Leading Maltese law firm on regulations, benefits of building a crypto business in Malta and further governmental plans.
This article does not contain investment advice or recommendations. Every investment and trading move involves risk, you should conduct your own research when making a decision.
On July 4, 2018, the Parliament of Malta approved a regulatory framework for blockchain technology, making Malta one of the most ‘blockchain-friendly’ countries in the world.
Cointelegraph talked to Simon Schembri, a partner at Ganado Advocates — one of the leading Maltese law firms that was involved in drafting the legislation — about what it means for the country, investors and future.
On how it all started
“It started a couple of years ago when there was initial momentum within a number of smaller organizations within the country and then it gained lots of momentum since June of last year, after the reelection of the current government.
“The purpose was to make Malta a blockchain hub, attracting a number of investments in the country. And, I mean, the aim of the regulation has already attracted lots of interest. As a law firm, we’ve been inundated with requests and have already been working on a number of transactions. And we anticipate that this will go on and progress even further now that the laws are in place.”
Silvio Schembri, Junior Minister for Financial Services, Digital Economy & Innovation
“Malta [is] the first world jurisdiction to provide legal certainty to this space.”
On why a company should consider running its business in Malta
“We are doing [things] differently than other jurisdictions and are not merely focusing on just ICOs and financial assets. What we are doing is creating a legal environment for DLTs and blockchains, which would obviously include, as well, ICOs, crypto assets, regulation of exchanges, brokers, money makers, etc.
“It gives the opportunity for DLT frameworks at the outset to come over to Malta and voluntary, — if they want — register, or have their DLT framework licensed or certified by this new authority, which is called the Malta Digital Innovation Authority. And that, to a certain extent, gives the DLT framework legitimization. Everyone knows that one of the major issues raised — when it comes to anything related to crypto spaces — is the relationship with banks. Having DLT frameworks, having blockchain and cryptos regulated in some format will give that legitimization. It’s important to note that what the Maltese are aiming to do is not regulate heavy-handed. It has introduced three pieces of legislation, which are principle-based, light-touch regulation.”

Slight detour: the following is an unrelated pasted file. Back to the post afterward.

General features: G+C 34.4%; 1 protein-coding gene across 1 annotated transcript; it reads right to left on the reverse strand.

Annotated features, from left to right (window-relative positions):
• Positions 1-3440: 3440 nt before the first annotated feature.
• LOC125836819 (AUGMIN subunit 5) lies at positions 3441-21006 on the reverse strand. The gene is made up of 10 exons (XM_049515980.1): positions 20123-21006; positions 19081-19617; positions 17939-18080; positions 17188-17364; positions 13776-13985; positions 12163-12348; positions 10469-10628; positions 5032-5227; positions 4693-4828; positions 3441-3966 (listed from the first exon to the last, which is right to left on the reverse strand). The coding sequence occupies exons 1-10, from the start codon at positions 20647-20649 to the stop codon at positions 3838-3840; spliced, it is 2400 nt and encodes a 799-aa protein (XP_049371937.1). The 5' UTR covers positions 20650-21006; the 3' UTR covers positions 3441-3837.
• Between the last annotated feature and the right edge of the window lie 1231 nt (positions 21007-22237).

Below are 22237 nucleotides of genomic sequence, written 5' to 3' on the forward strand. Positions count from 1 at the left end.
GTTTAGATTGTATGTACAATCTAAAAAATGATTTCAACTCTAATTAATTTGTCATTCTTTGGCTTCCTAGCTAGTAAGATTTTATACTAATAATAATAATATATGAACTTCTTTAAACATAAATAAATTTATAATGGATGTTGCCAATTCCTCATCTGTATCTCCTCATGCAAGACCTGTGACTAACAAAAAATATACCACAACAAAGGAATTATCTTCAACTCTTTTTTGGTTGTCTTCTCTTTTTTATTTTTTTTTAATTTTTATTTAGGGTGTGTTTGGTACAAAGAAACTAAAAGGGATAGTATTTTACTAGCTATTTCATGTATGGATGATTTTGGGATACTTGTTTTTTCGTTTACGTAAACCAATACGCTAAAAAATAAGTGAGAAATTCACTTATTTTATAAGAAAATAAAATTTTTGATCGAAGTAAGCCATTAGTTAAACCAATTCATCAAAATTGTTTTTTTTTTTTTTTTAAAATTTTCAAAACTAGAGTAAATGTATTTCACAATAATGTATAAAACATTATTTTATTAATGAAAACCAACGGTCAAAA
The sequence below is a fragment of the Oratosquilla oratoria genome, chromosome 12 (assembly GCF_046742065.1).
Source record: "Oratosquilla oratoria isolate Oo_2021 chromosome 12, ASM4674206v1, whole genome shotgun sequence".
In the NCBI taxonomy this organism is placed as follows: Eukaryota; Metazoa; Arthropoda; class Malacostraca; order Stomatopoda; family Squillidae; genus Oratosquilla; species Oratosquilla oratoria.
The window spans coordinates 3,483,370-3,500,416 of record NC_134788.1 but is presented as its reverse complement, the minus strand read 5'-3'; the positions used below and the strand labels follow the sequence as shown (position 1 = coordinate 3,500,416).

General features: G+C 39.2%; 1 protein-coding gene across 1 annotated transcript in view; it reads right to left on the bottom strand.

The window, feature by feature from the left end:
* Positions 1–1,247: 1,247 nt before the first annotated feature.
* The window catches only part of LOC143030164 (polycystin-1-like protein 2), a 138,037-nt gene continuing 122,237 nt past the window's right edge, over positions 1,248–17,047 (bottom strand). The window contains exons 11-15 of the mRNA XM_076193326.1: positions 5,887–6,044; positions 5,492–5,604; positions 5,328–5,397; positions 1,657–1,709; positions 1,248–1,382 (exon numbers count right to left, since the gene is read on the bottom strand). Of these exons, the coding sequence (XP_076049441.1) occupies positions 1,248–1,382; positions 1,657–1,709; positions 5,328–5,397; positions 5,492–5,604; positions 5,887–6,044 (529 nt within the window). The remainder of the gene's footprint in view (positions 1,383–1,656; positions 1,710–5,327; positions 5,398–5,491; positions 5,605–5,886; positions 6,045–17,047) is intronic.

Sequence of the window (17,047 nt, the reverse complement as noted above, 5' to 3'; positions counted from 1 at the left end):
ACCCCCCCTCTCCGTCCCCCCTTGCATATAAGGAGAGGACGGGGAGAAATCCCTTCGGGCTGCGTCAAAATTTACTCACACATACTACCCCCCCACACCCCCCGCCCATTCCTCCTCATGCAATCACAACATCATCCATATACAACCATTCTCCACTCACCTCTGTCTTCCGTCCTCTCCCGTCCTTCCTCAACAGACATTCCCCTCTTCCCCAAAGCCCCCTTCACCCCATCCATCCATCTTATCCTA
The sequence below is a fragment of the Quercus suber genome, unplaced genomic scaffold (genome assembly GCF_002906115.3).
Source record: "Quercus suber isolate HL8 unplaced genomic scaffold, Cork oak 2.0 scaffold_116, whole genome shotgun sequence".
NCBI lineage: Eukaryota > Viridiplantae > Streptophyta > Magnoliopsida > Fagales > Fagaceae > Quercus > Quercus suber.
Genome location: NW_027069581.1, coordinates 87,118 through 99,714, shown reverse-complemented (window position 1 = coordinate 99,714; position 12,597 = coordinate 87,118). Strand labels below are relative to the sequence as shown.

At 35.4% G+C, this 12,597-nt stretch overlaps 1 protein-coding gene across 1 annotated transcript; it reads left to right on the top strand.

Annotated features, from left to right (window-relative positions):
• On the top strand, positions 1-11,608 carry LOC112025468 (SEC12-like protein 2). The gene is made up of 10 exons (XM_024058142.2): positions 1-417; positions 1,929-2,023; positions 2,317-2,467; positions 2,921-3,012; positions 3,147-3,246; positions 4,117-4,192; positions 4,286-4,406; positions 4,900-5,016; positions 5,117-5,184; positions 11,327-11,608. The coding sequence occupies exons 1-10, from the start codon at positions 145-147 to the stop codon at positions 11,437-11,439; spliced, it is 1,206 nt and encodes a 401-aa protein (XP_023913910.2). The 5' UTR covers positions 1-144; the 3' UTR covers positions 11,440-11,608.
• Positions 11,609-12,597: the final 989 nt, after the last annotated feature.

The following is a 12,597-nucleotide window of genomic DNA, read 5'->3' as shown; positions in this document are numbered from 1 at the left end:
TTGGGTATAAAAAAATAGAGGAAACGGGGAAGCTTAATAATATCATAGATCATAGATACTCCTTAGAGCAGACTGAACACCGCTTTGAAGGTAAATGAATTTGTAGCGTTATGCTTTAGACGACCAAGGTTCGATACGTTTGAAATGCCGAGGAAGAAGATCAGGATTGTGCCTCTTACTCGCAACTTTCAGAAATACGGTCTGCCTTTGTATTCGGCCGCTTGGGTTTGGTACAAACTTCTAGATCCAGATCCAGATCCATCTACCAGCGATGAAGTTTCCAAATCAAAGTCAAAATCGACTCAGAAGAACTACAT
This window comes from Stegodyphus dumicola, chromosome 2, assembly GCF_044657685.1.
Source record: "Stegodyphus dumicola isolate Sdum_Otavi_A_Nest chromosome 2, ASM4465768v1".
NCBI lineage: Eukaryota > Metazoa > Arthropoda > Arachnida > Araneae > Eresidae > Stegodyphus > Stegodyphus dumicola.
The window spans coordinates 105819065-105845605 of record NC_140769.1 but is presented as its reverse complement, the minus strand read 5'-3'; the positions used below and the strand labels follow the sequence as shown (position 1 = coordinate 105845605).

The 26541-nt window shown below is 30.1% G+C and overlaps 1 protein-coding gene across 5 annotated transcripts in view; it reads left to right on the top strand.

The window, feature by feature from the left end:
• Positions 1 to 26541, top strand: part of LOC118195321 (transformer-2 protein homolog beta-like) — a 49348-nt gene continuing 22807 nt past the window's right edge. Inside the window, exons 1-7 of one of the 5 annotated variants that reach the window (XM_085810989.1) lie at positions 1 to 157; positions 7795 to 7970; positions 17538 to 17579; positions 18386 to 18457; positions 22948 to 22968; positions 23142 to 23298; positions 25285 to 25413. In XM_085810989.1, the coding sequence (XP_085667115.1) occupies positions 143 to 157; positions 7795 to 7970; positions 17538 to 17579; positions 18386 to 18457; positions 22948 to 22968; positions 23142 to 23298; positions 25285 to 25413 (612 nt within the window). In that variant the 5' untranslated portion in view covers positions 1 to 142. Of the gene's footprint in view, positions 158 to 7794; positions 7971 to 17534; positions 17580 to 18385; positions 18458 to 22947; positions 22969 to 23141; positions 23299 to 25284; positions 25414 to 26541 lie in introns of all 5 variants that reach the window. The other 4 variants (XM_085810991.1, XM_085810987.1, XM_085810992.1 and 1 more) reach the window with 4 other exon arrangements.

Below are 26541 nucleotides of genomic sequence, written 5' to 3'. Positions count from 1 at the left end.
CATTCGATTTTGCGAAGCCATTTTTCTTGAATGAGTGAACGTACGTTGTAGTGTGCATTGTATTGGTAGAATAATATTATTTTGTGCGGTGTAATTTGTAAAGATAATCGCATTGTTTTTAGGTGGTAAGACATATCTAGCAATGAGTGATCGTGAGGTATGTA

OKEx CEO Chris Lee:
“We look forward to working with the Malta government, as it is forward thinking and shares many of our same values: The most important of which are protection of traders and the general public, compliance with Anti-Money Laundering and Know Your Customer standards, and recognition of the innovation and importance of continued development in the blockchain ecosystem.”
Many crypto companies have already moved their businesses to Malta, including Binance, OKEx, Tron, etc. On July 12, Binance announced its plans to open a ‘blockchain-based bank’ for digital token investors in the country.
On plans to introduce a national cryptocurrency
“At this stage, there is nothing set as an agenda by the Maltese government. But we are aware that other countries are considering this and have already taken steps. And we would not be surprised if that would be the next step.”
On ecosystem for cryptocurrencies
“As I mentioned before, the regulatory framework is aimed at regulating or creating a legal framework for everything, and that also includes virtual financial assets. The aim of the regulator — in this case the Malta Financial Services Authority — is to introduce regulation on how the white paper should be formulated in having tokens issued. So, it makes it easier for a company to launch an Initial Coin Offering as well.”
On further initiatives
“I mean, the momentum is in Malta right now: We see a number of activities which the government and the private sector are organizing. For instance, as a law firm, we had a local conference a couple of weeks ago explaining the three bills. We’re always very active in attending seminars being organized by different organizations. In October, in Malta, there are three major events which are open not only to the Maltese public, but they will attract a number of international people who are interesting in knowing what Malta is really doing.
“We’ve really been placed on the map for the simple reason that we’re the first jurisdiction to try to regulate, or aiming to regulate, the whole DLT framework and we’ve seen a number of notable players in this market who have already moved to Malta.”
On why other governments should also embrace the blockchain industry
“I understand that some skepticism around cryptos exists, but it’s a reality. And our government — and I need to point out that this is not only the Maltese government, but the opposition — I mean, Malta as a whole has embraced this. And the fact that the laws that are being passed by parliament are being passed unanimously, which is something that does not occur very often in Malta, gives a sense that we Maltese, in general, are recognizing this as the way forward. And even the most serious investors involved in the crypto space are recognizing the fact that some form of regulation is now required. And I guess what we are doing as a jurisdiction will be followed closely by other jurisdictions.”
The interview was edited and condensed.